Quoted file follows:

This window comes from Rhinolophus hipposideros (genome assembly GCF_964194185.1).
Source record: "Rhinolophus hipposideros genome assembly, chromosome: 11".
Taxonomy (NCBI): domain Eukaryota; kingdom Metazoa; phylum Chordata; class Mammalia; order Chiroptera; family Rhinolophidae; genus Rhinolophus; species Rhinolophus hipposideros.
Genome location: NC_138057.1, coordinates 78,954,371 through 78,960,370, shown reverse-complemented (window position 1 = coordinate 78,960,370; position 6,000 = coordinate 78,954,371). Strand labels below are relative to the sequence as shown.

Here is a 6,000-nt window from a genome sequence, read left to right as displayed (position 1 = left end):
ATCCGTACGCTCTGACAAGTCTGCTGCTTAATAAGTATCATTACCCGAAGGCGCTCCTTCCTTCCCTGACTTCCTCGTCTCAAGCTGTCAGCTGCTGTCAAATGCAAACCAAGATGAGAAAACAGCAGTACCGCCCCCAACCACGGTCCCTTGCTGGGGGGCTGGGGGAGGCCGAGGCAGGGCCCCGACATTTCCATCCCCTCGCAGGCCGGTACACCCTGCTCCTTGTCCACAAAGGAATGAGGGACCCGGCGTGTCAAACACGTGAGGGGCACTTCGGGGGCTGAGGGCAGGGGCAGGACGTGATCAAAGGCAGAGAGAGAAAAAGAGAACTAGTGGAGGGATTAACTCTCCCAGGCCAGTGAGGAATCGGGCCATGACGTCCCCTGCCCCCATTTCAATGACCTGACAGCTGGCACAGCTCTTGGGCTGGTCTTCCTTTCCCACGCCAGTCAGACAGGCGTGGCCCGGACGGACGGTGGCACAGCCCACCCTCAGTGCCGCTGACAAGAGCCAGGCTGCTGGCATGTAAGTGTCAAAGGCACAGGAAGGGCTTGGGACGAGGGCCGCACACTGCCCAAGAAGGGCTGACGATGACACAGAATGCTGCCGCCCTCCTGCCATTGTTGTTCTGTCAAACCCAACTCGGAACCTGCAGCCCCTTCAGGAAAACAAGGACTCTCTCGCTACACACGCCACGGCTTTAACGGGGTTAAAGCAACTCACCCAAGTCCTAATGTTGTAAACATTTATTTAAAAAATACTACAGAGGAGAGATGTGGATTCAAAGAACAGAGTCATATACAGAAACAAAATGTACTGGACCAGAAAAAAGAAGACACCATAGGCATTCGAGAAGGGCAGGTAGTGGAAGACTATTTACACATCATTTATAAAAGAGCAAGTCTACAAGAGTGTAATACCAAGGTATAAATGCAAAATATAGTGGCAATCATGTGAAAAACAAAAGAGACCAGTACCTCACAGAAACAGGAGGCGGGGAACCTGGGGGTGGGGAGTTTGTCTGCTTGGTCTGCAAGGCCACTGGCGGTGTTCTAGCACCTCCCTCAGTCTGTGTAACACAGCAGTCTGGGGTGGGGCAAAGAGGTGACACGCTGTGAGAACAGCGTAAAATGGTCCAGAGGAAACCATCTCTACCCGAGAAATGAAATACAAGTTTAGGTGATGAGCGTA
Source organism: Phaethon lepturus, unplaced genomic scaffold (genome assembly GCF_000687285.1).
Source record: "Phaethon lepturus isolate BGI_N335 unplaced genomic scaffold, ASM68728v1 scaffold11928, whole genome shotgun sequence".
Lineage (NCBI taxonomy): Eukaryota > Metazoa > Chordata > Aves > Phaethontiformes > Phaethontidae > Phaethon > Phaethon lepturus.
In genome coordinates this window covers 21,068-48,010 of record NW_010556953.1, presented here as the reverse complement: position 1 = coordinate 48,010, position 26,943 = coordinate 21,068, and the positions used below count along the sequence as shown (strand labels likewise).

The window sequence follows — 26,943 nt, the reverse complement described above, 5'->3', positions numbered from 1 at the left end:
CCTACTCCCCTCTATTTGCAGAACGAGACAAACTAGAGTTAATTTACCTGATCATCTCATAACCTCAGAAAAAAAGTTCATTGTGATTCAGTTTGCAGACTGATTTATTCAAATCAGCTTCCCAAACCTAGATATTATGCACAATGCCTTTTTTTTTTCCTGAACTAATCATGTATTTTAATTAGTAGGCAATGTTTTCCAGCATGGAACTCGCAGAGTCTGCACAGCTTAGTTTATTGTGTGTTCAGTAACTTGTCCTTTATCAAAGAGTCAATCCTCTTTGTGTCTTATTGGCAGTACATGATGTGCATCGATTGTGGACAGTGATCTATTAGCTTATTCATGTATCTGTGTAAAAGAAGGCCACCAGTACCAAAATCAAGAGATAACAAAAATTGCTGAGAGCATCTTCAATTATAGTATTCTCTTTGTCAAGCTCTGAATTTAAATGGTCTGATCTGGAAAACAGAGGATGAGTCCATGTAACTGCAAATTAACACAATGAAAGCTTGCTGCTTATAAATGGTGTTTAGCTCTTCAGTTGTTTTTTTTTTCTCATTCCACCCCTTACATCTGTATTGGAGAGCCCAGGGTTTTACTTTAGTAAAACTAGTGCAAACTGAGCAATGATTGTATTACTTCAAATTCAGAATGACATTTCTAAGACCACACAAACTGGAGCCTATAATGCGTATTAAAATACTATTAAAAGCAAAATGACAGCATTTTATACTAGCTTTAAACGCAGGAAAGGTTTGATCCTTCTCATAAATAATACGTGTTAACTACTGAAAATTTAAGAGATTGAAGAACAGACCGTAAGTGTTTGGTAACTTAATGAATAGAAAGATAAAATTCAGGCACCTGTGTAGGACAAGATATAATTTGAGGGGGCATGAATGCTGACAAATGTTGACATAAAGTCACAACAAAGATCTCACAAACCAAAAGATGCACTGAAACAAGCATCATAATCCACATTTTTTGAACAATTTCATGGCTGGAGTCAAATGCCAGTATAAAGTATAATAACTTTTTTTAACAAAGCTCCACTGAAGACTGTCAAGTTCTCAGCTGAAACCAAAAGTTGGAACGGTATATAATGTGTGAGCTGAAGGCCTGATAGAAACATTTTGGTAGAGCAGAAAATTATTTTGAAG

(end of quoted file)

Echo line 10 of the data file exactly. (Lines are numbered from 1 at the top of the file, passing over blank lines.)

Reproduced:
In genome coordinates this window covers 21,068-48,010 of record NW_010556953.1, presented here as the reverse complement: position 1 = coordinate 48,010, position 26,943 = coordinate 21,068, and the positions used below count along the sequence as shown (strand labels likewise).